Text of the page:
by Jennifer Ellis
There are many milestones in your child’s early years. Some leave you feeling triumphant and some cause you pain.
Potty training is definitely one of those events that will wear you out but will result in a feeling of accomplishment for both you and your child.
In potty training, timing is everything. Every child is different and develops at different rates.
The key to successful potty training is to make your child want to use the toilet and not see it as just having to do it because “mom wants me to”.
Some children simply need praise and become internally motivated. They desperately want you to be pleased with them. Others need an external motivation, such as a small treat or rewards.
I used M&Ms. I gave the trainee 3 M&Ms and I also gave 3 M&Ms to the siblings. This helped keep the whole family motivated in reminding the trainee to go and made the world seem fair in the siblings’ eyes. For poop, I gave out a mini peanut butter cup. Just keep in simple, because your child will figure out that if she increases the fluid intake she can attempt to go more.
To get her used to the idea, begin with a “talk”. Tell her she’s not a baby anymore and is getting too big to wear diapers. Everyone must learn to use the potty and everyone has accidents, even mommy and daddy did. No one likes to take time out to go to the potty, not even when you grow up but it has to be done.
I like the “point of no return” approach. Tell her you are not going to buy anymore diapers and that it is now up to her to choose either to go in the potty or to have it drip down her leg and get her clothes all wet. Tell her you will help her to remember and that there will be accidents but that that is okay because she is learning.
I recommend skipping the Pull Ups for day usage and move straight from diapers to real panties or underwear. Modern day diaper technology is great for babies to stay dry but slows down the training process for children since the child is never forced to feel the wetness. The advertisements suggest that children will want to put them on earlier because they look like real underwear but they soon discover that they too are really just cool looking diapers.
This makes it possible for the child to decide not to take the time to go to the potty and just keep on playing with no real discomfort.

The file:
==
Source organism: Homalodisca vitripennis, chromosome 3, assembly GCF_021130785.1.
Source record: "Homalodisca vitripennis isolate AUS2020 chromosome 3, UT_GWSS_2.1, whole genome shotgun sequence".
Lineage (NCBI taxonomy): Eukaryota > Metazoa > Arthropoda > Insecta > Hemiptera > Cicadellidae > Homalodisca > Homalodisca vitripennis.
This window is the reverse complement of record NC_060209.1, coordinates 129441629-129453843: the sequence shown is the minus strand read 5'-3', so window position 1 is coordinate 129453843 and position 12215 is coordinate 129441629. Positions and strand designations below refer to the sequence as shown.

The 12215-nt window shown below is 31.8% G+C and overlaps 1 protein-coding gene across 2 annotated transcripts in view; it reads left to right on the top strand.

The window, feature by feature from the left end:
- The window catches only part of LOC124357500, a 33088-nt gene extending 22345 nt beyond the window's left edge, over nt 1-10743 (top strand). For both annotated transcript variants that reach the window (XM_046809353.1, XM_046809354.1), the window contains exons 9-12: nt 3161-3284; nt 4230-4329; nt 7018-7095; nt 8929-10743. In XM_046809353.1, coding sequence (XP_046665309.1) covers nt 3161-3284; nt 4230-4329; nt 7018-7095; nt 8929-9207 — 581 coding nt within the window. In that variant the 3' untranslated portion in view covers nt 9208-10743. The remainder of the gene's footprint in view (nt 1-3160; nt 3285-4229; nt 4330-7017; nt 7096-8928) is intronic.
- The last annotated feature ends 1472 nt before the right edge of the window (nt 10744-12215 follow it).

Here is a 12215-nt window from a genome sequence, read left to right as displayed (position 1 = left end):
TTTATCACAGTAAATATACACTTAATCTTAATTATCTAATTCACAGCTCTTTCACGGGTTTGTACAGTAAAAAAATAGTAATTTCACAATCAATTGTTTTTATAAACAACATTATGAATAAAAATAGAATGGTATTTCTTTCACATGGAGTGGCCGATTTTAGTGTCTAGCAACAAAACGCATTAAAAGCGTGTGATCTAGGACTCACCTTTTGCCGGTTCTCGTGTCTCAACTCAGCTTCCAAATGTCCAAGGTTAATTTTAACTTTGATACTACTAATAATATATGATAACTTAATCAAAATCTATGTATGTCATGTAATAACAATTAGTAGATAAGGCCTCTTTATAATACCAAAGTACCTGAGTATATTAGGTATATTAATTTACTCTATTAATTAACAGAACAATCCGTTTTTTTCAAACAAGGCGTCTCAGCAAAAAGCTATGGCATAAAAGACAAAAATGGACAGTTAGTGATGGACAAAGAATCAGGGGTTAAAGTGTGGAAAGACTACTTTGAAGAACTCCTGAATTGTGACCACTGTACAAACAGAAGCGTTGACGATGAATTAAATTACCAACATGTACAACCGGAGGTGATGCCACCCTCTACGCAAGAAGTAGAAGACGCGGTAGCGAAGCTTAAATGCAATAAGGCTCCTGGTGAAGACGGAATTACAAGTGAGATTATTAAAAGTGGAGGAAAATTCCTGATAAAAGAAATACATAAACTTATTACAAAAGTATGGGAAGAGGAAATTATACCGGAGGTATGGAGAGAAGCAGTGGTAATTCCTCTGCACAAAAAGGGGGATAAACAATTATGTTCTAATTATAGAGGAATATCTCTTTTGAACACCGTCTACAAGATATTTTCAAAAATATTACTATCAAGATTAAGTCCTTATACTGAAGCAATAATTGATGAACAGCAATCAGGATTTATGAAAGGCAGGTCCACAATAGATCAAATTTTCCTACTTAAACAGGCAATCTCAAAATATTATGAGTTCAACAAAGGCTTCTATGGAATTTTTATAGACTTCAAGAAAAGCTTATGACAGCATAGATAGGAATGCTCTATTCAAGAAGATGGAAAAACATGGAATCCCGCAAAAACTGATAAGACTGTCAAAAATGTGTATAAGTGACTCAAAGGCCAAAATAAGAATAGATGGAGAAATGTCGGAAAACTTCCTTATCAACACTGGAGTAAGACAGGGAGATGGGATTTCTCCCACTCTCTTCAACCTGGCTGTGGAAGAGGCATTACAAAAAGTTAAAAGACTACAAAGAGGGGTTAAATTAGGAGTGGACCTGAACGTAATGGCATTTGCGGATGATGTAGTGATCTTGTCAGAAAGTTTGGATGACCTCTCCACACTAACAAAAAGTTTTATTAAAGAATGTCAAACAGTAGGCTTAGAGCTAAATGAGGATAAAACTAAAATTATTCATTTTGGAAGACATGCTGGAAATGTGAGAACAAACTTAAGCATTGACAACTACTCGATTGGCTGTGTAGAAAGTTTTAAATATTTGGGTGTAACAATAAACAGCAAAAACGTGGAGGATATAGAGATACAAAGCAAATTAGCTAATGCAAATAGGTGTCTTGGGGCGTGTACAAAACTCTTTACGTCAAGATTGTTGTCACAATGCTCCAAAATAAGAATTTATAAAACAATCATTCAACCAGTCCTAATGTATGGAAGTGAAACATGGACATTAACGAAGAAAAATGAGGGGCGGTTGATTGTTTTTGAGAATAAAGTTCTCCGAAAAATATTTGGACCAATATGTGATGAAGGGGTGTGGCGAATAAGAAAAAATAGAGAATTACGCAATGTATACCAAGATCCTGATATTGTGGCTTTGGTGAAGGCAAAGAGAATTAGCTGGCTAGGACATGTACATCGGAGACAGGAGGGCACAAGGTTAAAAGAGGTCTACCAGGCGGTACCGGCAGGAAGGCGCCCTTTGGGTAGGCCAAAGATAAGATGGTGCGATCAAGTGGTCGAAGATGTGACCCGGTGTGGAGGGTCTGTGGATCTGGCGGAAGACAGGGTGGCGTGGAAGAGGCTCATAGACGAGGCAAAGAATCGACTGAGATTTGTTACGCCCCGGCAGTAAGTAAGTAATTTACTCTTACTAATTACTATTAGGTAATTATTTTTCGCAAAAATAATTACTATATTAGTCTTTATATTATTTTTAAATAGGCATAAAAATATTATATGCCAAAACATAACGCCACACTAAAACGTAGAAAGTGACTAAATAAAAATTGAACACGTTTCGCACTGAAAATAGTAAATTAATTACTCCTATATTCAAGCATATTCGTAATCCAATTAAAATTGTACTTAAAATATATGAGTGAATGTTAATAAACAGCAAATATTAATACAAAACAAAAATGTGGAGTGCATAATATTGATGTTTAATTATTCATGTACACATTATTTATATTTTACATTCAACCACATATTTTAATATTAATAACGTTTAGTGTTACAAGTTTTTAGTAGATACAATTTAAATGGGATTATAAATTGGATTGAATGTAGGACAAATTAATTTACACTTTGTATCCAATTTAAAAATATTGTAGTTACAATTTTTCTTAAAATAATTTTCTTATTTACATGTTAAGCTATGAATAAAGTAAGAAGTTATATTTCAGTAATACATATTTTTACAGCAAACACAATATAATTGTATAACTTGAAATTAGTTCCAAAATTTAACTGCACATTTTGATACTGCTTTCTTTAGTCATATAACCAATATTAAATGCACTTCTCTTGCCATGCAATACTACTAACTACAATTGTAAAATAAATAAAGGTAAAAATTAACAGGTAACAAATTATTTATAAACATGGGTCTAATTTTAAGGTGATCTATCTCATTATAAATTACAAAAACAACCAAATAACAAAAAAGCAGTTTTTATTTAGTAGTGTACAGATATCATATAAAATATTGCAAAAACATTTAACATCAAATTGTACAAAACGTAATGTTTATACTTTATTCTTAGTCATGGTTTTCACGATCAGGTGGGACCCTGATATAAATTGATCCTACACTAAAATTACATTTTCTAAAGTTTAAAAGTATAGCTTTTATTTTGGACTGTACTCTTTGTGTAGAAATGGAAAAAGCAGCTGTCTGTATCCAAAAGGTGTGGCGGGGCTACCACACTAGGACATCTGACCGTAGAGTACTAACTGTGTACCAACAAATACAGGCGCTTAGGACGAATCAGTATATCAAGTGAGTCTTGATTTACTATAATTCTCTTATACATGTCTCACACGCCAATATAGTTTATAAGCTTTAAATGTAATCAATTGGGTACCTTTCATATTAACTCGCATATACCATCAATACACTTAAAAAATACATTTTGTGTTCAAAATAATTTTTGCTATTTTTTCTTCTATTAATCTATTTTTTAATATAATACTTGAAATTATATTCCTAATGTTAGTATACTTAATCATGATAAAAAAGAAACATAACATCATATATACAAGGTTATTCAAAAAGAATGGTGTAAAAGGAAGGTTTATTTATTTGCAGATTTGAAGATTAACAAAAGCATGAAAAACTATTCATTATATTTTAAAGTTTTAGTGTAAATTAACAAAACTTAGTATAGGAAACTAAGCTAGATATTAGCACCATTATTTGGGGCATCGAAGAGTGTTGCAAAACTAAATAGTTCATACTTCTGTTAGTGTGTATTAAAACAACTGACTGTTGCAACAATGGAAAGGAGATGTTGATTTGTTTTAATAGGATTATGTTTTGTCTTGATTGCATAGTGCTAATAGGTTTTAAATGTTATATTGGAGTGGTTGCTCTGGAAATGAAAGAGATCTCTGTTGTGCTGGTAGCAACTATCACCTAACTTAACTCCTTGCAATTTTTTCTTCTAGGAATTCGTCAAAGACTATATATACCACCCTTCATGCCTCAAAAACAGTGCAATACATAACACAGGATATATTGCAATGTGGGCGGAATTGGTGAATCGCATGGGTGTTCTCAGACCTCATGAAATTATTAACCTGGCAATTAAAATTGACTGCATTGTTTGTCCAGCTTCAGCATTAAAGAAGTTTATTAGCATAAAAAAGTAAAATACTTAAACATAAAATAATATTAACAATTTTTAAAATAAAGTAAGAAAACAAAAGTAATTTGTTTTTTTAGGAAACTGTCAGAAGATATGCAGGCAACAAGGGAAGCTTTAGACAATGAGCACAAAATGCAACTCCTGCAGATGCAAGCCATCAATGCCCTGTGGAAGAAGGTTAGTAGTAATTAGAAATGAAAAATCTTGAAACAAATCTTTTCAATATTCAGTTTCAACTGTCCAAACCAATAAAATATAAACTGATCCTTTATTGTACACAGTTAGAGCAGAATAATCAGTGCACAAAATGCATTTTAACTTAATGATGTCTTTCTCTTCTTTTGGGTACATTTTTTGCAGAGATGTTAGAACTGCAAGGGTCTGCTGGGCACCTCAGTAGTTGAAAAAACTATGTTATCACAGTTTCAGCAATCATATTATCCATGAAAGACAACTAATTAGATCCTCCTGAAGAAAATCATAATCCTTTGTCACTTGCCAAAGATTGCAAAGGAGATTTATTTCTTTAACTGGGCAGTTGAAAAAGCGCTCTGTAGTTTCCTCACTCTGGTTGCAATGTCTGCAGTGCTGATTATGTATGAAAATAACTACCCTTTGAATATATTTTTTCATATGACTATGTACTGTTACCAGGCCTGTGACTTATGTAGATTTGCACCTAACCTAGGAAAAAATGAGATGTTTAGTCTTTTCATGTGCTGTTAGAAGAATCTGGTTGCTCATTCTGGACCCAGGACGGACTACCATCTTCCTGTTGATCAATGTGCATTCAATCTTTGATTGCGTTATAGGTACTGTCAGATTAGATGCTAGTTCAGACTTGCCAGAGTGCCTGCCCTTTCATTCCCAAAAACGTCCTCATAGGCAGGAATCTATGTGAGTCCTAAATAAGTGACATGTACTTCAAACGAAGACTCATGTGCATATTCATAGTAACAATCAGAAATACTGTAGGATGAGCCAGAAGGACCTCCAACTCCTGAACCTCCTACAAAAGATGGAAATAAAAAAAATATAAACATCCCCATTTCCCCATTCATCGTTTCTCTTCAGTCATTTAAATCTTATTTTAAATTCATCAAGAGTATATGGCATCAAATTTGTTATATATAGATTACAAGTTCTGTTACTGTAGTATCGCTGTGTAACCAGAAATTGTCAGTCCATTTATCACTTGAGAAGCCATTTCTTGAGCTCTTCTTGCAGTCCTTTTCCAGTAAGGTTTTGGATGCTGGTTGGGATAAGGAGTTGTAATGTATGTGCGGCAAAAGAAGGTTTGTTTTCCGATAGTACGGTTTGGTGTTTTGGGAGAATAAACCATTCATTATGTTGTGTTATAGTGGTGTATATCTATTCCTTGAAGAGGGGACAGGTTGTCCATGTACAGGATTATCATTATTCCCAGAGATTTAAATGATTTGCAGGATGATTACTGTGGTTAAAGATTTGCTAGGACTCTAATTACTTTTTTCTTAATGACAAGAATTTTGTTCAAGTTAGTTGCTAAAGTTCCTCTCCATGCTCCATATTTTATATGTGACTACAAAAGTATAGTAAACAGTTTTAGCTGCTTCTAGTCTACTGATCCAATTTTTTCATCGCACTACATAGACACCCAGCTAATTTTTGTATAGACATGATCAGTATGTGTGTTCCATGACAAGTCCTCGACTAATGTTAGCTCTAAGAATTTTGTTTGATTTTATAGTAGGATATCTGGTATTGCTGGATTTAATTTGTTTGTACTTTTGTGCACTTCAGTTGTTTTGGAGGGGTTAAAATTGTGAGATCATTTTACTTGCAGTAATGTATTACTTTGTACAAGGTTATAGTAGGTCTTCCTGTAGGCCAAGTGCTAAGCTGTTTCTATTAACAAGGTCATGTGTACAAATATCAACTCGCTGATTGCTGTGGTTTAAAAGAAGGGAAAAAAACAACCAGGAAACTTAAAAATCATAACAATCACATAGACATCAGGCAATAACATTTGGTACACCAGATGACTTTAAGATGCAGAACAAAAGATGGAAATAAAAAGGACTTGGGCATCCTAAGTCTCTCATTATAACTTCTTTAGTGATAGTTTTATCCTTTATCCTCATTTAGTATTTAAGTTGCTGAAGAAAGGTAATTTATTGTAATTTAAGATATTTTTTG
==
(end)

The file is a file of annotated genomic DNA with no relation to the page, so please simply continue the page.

If your child is reluctant or refuses to use the potty then let it go and try again in a few weeks. The harder you push, the more she may resist.
Never flush the potty while your child is sitting on it. She may feel that she might be accidentally flushed away and become scared of the potty.
The first couple of days, fix your child’s favorite drink and let her have lots of it so she will have lots of opportunities to practice feeling the urge to “go” coming and what happens when she doesn’t catch it in time. She will need to feel it dripping down her leg and decide she doesn’t want that to happen.
Try to stay unemotional when you clean up each accident. Just say something like “oops! It looks like you were just a little too busy playing to remember to go to the potty. Let’s clean it up and try to remember the next time”. When she has success in the potty, there should lots of hugs, kisses and praise of what a big girl she’s becoming.
In addition to extra fluids, make sure your child eats lots of fruits and vegetables maybe even prune juice to keep the bowel movements coming easily. It takes only one painful bowel movement while sitting on the potty to make your child scared to try to poop in the potty again.
Two hours before bedtime, try to limit fluids. Set her on the potty right before bed time. Layer the bed sheets. Put on a sheet set and then top it with a plastic sheet or puddle pad. Place another sheet set on top of this so if the first set is wet then you just have to remove it and another set will be there ready and waiting for you.
Additional ideas to make using the toilet fun:
Fruit loops or goldfish crackers floating in the toilet bowl for aiming practice, shaving cream squirts in the bowl to rain upon, a little dish soap in the bowl will make bubbles, a drop or two of food coloring in the bowl to watch the color change when she goes. You can also purchase floating bulls eye squares and floating fish for aiming practice.
A sticker accomplishment chart and activity book can be found at www.PottyWorks.com . A free potty training kit can be found at www.charmin.com and every type of potty chair imaginable can be found at www.pottytrainingsolutions.com .
Spring and Summer are the best times to potty train because of the freedom from clothing.
Dress your child in easy to take off clothes
Buy lots of underwear
Slightly squash the toilet paper roll so that it won’t unroll so easily
Keep a pump bottle of antibacterial gel by the toilet for easier hand washing for little ones
Jennifer Ellis is a former elementary teacher and is now a stay-at-home mom.
© by Jennifer Ellis. Reproduction without permission is prohibited.
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